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The PSNet Collection: All Content

The AHRQ PSNet Collection comprises an extensive selection of resources relevant to the patient safety community. These resources come in a variety of formats, including literature, research, tools, and Web sites. Resources are identified using the National Library of Medicine’s Medline database, various news and content aggregators, and the expertise of the AHRQ PSNet editorial and technical teams.

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Displaying 1 - 4 of 4 Results
Lee H, Cumin D, Devcich DA, et al. J Adv Nurs. 2015;71:160-8.
This educational experiment randomized nurses to view varying versions of handoff videos. In the recorded handovers, information was transferred either as a simple statement, as spoken information that conveyed concern, as a simple statement with a written summary, or verbally with expressions of concern and a written summary. Researchers found that these factors (expressing concern or referring to a written summary) did not affect information retention, suggesting that other approaches, including standardized communication, may be more useful to improve handoffs.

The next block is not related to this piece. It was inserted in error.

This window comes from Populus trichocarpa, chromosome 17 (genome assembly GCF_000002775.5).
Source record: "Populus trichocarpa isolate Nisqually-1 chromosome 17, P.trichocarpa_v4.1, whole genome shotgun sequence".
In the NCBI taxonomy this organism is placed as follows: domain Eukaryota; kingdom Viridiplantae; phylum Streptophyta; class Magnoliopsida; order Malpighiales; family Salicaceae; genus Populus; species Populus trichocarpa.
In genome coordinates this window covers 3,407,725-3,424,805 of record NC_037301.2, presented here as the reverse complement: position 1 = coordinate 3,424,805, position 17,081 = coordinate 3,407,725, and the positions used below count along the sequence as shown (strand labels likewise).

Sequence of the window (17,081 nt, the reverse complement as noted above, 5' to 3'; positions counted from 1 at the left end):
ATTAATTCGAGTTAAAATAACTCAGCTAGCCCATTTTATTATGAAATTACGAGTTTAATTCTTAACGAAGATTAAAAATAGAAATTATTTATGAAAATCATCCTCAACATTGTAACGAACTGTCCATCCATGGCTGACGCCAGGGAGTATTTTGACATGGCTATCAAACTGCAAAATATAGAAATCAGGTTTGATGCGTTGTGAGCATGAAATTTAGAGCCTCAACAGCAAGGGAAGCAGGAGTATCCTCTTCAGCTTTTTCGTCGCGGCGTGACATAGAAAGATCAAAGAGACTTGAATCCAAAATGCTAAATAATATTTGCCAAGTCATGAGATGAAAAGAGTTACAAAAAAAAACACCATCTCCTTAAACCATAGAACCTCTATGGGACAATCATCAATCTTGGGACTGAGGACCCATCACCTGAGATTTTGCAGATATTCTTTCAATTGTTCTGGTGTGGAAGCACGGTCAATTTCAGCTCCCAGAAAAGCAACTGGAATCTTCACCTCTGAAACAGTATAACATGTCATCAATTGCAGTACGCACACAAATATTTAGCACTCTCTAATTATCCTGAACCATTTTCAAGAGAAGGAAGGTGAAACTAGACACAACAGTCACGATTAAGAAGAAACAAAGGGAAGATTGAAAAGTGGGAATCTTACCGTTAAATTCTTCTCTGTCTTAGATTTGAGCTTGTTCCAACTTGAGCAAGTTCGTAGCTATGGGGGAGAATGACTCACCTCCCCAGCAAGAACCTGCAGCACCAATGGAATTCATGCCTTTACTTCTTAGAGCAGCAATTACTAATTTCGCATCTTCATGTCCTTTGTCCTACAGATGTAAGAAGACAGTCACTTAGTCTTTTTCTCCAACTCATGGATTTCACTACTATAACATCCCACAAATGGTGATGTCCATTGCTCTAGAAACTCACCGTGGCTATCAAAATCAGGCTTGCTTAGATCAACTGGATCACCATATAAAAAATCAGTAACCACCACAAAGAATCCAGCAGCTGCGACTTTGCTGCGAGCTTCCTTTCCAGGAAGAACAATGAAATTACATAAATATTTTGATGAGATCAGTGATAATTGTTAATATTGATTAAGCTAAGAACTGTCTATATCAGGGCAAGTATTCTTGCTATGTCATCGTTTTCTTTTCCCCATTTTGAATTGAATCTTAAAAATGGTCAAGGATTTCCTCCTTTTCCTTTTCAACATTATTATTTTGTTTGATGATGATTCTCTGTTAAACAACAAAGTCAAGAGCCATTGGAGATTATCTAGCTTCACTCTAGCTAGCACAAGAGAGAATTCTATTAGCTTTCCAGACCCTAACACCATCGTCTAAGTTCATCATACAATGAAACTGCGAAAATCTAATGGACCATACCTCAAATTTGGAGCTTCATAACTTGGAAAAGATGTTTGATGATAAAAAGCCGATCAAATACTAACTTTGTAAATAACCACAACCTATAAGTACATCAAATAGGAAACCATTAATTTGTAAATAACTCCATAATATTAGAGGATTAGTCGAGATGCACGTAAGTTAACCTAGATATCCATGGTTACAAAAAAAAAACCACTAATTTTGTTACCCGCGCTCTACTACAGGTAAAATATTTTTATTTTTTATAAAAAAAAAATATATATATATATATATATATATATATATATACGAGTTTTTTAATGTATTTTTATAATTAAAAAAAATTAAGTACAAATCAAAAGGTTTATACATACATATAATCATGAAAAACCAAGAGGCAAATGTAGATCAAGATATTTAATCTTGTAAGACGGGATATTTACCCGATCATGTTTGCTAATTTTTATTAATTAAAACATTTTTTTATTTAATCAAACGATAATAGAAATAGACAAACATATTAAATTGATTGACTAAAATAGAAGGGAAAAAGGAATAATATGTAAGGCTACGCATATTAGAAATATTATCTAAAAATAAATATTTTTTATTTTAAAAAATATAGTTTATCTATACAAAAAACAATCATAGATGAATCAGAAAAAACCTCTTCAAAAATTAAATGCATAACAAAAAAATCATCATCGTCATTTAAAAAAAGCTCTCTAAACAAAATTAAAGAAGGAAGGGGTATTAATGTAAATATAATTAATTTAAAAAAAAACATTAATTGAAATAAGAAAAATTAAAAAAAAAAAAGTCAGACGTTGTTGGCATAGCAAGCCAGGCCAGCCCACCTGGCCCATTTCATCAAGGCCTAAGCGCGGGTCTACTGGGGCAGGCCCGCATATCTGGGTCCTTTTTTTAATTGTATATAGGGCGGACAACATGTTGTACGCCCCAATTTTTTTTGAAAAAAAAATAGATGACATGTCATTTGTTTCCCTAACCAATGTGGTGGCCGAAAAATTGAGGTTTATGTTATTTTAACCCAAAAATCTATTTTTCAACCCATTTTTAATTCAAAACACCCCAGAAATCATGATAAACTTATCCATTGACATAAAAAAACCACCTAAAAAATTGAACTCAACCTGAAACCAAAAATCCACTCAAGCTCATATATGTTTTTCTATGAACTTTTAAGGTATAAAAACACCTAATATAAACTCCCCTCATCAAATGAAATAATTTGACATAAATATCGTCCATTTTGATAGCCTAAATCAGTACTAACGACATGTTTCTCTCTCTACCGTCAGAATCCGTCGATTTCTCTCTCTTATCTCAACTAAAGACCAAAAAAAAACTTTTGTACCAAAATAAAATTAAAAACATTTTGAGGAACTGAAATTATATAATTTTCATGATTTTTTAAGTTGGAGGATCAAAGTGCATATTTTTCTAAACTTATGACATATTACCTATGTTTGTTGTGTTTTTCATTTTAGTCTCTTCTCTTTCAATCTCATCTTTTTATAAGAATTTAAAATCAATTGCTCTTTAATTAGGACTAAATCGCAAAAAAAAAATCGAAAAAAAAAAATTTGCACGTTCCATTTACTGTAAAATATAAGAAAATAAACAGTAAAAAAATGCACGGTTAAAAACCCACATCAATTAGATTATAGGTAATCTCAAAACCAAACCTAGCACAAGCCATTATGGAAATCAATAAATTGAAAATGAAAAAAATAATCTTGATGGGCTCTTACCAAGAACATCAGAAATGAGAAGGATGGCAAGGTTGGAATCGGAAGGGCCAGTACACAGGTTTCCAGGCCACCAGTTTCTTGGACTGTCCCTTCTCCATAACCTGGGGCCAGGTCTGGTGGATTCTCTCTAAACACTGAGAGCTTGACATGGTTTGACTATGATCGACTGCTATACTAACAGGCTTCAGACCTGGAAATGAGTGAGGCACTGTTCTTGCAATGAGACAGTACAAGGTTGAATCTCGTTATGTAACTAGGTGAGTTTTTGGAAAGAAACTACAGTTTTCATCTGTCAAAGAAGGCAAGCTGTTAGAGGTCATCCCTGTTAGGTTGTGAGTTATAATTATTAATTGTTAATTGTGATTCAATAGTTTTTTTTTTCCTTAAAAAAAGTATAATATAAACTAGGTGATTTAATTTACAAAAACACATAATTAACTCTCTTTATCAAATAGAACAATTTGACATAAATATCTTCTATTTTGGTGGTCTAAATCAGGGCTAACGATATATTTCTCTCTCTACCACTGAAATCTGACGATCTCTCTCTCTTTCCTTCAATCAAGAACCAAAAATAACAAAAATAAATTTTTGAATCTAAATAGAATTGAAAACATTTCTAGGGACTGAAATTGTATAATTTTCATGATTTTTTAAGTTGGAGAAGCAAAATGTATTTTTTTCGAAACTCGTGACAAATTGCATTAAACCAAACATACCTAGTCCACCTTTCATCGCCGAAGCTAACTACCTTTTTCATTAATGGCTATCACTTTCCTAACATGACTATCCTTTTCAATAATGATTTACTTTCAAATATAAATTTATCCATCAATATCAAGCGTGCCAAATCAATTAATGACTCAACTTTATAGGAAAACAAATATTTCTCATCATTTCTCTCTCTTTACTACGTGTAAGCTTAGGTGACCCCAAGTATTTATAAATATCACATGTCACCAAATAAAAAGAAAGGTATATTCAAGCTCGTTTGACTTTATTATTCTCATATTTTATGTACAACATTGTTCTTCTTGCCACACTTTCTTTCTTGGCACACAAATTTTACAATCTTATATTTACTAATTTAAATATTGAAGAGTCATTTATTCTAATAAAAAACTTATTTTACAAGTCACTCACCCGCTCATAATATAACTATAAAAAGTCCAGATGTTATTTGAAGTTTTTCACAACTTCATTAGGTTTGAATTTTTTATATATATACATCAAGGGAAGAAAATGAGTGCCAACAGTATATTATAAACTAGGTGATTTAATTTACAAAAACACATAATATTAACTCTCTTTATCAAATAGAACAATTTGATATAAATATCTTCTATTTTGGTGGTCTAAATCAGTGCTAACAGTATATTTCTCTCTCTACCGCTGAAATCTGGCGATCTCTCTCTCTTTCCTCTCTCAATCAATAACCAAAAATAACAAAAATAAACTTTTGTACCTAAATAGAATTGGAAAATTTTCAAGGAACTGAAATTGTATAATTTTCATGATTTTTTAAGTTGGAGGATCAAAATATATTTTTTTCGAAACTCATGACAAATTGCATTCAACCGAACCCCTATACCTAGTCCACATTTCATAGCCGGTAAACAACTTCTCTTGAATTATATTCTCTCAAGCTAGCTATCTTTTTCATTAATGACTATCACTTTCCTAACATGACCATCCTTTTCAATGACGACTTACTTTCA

Boyd M. J Eval Clin Pract. 2015;21:461-9.
Although recommended as a patient safety improvement strategy, the value of root cause analysis has been debated. This commentary suggests a three-step approach for optimizing root cause analysis results to detect factors that contribute to adverse events. The author applies philosophical principles to identify and prioritize interventions to enhance benefit from root cause analysis.
Boyd M, Cumin D, Lombard B, et al. BMJ Qual Saf. 2014;23:989-93.
Read-backs are widely recommended in order to improve communication of critical clinical information. This simulation study found that anesthesiologists who immediately read back clinical data during simulated emergencies were eight times more likely to retain and use the information appropriately.
Weller J, Boyd M, Cumin D. Postgrad Med J. 2014;90:149-54.
Teamwork in health care has been embraced as a key element of patient safety. This review analyzes the evidence on barriers to building the processes needed to augment teamwork, such as shared mental models and closed-loop communication. The authors outline a seven-step plan to address these barriers using educational, psychological, and organizational methods for improving communication.